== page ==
In the oft cited paradox, we’re asked which came first: the chicken or the egg? The same question is asked by the startup community: which came first — the innovation or the patent? Can you have a patent without innovation (and vice versa)?
I personally am a fan of an insight by a Quora contributor, who wisely notes:
“Chickens aren’t a static thing. They evolve over time. They are constantly changing. So are their eggs and the contents of those eggs, too.”
The same theory applies to innovation vs. patent debate as well. As you can imagine, innovation is never static — in fact, the very definition of innovation denotes an evolution of an idea, using words such as “revolution” and “breakthrough” to describe it.
The definition of innovation also depends on how you view innovation — was the first computer an innovation? Most would easily agree. But, what about the next iteration of that computer, which made it faster and smarter? And the next evolution? Where does innovation end?
Startups and individual innovators also have varying definitions of innovation versus a large company. For startup founders, innovation is the very idea, unique product, or service that creates a solution to a problem or allows us to think of an issue from a different perspective. However, for a large company, innovation may not have the same societal benefits in mind as above. Take a look at any large company’s P&L, and you’ll probably find a section dedicated to research and development. For a large company, R&D is the innovation process by which a final end product can be created, and then sold to customers.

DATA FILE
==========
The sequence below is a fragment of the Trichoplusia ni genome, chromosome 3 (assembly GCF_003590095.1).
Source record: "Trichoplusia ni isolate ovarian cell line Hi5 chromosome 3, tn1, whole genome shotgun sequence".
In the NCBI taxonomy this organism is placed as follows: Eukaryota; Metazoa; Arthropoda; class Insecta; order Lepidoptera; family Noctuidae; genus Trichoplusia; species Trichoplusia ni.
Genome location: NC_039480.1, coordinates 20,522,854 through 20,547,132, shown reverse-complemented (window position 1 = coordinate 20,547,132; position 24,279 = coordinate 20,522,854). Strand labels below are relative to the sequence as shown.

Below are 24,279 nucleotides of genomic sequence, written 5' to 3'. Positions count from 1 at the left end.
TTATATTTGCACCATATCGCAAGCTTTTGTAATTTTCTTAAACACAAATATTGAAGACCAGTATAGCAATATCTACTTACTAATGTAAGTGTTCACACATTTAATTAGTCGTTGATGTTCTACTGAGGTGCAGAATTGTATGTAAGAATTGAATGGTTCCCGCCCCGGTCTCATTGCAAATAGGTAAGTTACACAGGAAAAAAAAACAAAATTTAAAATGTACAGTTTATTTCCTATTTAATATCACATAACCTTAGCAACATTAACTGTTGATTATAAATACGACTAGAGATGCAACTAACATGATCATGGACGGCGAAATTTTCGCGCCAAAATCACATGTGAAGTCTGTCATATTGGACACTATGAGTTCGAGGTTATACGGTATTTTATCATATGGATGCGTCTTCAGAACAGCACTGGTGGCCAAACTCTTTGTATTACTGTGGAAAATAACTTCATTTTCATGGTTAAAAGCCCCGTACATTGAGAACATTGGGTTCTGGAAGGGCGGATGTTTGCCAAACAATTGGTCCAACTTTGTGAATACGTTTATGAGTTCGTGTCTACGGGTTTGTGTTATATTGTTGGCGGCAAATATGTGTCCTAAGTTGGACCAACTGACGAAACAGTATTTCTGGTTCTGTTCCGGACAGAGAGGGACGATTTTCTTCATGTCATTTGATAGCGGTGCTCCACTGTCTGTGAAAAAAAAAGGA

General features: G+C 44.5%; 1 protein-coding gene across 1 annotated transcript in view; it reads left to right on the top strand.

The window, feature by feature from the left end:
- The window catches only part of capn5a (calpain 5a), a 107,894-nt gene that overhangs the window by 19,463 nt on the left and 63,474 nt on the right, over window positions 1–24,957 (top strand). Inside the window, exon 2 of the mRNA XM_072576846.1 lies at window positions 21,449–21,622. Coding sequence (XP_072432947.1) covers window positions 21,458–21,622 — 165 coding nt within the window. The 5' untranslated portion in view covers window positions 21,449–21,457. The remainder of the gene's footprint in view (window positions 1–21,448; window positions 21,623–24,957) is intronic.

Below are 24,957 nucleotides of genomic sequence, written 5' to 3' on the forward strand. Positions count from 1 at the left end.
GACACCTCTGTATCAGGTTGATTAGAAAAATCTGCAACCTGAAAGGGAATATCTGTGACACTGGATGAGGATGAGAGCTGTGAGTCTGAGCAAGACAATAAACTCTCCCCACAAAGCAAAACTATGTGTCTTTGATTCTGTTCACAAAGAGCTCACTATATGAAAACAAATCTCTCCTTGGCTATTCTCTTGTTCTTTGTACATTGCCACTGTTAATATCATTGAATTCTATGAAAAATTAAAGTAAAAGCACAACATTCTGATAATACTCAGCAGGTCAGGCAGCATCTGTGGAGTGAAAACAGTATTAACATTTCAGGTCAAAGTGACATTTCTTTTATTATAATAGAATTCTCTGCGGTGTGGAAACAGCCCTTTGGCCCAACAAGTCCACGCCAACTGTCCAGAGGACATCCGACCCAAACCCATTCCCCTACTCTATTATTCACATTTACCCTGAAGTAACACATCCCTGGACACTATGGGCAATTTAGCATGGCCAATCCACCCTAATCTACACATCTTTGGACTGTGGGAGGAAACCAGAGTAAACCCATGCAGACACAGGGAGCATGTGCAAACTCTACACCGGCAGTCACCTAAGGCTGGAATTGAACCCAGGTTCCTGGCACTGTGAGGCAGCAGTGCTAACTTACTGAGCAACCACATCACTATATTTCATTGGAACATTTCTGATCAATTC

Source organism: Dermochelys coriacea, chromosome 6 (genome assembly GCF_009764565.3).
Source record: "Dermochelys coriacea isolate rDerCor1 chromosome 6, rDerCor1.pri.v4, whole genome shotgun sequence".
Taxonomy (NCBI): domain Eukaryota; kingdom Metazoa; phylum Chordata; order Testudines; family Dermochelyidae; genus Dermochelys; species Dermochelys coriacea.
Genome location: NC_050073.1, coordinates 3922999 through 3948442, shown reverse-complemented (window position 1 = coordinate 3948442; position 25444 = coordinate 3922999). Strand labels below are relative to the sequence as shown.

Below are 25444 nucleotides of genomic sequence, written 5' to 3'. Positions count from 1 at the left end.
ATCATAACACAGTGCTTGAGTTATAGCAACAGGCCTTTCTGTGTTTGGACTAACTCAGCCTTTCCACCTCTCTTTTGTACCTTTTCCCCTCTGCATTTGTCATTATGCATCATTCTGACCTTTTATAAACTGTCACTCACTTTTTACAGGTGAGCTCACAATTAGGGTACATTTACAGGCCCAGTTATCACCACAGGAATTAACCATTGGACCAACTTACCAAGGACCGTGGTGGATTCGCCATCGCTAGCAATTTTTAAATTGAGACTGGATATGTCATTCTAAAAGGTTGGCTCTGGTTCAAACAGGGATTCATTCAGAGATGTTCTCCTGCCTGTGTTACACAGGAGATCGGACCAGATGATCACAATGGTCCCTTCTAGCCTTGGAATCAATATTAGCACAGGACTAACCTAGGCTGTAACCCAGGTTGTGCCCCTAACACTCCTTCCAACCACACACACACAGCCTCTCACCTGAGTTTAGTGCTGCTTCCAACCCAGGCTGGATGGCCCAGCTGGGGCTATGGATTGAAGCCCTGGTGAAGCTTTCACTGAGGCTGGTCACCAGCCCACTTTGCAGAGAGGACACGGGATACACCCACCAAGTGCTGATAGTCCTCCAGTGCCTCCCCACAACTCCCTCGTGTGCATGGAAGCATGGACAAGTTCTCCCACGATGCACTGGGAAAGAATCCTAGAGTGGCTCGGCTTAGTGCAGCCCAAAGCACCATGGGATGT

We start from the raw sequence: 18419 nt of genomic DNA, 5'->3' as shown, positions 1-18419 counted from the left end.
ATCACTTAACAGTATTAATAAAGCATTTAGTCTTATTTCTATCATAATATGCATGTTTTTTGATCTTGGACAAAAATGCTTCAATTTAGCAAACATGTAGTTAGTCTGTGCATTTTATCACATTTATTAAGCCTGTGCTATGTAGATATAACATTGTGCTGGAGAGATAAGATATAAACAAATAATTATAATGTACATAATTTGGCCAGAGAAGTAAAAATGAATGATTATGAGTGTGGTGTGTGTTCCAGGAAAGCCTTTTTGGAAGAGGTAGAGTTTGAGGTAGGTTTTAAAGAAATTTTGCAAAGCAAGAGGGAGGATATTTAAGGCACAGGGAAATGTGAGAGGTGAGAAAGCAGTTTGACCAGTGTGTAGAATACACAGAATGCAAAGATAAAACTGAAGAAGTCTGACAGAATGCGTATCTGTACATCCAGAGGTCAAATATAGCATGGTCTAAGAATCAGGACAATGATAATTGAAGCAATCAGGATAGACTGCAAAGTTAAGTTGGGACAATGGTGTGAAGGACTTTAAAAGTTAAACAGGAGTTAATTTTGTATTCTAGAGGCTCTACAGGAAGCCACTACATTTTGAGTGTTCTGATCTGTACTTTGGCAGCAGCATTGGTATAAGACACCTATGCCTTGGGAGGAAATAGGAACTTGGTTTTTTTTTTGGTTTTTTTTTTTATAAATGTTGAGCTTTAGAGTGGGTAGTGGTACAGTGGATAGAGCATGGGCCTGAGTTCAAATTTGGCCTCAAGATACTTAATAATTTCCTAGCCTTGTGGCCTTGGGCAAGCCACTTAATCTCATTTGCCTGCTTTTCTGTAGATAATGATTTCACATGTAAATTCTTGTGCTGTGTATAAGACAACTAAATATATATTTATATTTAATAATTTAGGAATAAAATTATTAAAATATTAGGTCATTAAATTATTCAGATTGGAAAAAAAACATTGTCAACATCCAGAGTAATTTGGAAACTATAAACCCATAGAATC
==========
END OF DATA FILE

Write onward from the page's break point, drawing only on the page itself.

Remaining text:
There is one definition we can all agree on: when there is a unique and innovative idea, it can be protected with a patent. When you’ve obtained a patent, your baseline idea (i.e your innovation) is completely secure. Your idea is protected from thieves and copycats, which gives you free reign to continue to innovate and develop your idea, place a product/service behind your idea to deliver value to customers, file for new patents based on your original patent, or even sell your patent to make it profitable. A patent makes your idea your property.
Now, put yourself in the shoes of a large company with a massive R&D budget. Do you realistically expect that a company that is conducting research on such a massive scale would continue to develop their ideas without protection? The answer is likely not. When the company continues to develop their research further, they will continue to patent ideas that come up throughout the process — even if those ideas lead to dead-ends. Why? Because patents can be sold regardless.
For small businesses such as startups, innovation can be equated with risk. Once you begin to innovate, there are ample opportunities for others to steal your ideas. However, should you embark on the patent process, you will also gain insightful knowledge about your own business, as you’ll be evaluated on whether or not your idea is truly unique and novel. A patent can lower your risk, and open up funding opportunities from others. Although you won’t be attached to a large company’s R&D department, your patent will make your company an innovation hub — and your budget will come from funders who will flock to you once they see intellectual property protection.
Just like the chicken or egg debate, it’s hard to say which comes first: innovation or patents. We strongly believe that they are co-dependent, and ever-evolving. A patent can put you on the path to begin or further develop your startup’s innovation process.
At KISSPatent, we help entrepreneurs and innovators to monetize their ideas. We put the power of patent protection for your unique idea in your hands. We help startups increase their valuation, keep from getting blocked, and protect their ideas and their communities. Contact us to get started here.
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